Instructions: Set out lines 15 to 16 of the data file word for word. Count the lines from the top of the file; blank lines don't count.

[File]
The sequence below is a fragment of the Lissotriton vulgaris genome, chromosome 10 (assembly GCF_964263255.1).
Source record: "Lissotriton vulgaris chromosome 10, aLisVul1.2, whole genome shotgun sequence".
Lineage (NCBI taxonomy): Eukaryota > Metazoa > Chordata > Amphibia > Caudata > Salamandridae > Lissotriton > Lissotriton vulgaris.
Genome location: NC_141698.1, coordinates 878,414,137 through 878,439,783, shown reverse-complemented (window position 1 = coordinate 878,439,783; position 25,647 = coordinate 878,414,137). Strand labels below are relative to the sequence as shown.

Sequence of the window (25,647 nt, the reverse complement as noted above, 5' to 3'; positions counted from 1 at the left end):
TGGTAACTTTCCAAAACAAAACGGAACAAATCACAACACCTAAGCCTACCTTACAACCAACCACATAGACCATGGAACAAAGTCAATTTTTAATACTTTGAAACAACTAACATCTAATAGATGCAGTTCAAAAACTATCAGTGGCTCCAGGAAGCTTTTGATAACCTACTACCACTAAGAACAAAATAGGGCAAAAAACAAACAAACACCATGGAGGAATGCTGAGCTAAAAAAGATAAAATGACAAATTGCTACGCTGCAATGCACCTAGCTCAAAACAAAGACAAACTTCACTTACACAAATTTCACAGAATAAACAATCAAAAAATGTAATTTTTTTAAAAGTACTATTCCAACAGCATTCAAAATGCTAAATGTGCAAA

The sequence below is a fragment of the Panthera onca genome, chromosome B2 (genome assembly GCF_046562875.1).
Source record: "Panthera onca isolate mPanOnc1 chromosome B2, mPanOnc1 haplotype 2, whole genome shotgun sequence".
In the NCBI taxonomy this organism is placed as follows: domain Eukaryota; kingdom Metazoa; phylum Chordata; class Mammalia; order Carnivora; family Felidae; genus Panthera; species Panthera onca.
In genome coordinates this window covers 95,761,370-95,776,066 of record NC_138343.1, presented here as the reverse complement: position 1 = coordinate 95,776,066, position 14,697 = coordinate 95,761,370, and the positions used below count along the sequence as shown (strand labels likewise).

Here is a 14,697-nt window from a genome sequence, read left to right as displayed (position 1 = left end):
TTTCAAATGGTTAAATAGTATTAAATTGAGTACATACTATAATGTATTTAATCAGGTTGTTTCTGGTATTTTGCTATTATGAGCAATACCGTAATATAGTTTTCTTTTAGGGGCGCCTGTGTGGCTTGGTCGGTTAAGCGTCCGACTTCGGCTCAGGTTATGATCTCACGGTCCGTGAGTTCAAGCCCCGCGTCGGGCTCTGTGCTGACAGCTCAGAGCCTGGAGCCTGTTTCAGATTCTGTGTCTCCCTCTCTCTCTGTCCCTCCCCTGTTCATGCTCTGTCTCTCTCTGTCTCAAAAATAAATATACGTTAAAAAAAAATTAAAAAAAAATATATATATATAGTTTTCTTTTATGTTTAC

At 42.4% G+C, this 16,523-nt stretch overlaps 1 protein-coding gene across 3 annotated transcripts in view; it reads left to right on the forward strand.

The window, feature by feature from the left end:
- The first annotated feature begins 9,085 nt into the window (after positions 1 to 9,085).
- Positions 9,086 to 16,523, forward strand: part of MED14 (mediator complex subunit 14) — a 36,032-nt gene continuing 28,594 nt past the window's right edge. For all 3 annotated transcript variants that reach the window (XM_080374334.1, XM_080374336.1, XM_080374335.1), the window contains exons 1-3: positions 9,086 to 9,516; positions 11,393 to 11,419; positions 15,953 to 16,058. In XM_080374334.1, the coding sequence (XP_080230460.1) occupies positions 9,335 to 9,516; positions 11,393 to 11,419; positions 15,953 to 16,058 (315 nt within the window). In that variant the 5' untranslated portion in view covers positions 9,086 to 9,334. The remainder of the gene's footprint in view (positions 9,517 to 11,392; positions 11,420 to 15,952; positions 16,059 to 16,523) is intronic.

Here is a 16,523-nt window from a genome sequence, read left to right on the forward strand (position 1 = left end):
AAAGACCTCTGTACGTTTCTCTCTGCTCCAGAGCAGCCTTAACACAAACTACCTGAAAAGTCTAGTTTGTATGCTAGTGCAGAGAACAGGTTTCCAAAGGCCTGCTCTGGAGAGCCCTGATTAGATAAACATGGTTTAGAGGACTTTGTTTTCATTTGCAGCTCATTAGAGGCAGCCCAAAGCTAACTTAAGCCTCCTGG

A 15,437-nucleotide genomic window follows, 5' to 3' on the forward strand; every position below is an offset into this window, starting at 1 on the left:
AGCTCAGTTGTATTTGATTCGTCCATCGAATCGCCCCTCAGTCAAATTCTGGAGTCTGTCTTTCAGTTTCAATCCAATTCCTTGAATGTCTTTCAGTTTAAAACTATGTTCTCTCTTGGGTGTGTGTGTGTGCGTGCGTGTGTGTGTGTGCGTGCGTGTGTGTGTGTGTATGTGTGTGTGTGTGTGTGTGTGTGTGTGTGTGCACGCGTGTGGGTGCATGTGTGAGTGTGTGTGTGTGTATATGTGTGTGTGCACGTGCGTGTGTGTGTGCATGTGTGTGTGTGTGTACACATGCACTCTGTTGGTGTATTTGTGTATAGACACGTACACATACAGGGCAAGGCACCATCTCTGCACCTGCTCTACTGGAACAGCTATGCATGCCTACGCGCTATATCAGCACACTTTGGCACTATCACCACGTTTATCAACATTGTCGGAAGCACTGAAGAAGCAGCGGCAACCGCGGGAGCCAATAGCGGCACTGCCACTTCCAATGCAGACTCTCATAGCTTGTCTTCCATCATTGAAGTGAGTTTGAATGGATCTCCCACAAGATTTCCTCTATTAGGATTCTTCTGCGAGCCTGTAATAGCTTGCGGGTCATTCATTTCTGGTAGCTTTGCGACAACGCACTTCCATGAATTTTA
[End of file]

- The first annotated feature begins 9,085 nt into the window (after positions 1 to 9,085).
- Positions 9,086 to 16,523, forward strand: part of MED14 (mediator complex subunit 14) — a 36,032-nt gene continuing 28,594 nt past the window's right edge. For all 3 annotated transcript variants that reach the window (XM_080374334.1, XM_080374336.1, XM_080374335.1), the window contains exons 1-3: positions 9,086 to 9,516; positions 11,393 to 11,419; positions 15,953 to 16,058. In XM_080374334.1, the coding sequence (XP_080230460.1) occupies positions 9,335 to 9,516; positions 11,393 to 11,419; positions 15,953 to 16,058 (315 nt within the window). In that variant the 5' untranslated portion in view covers positions 9,086 to 9,334. The remainder of the gene's footprint in view (positions 9,517 to 11,392; positions 11,420 to 15,952; positions 16,059 to 16,523) is intronic.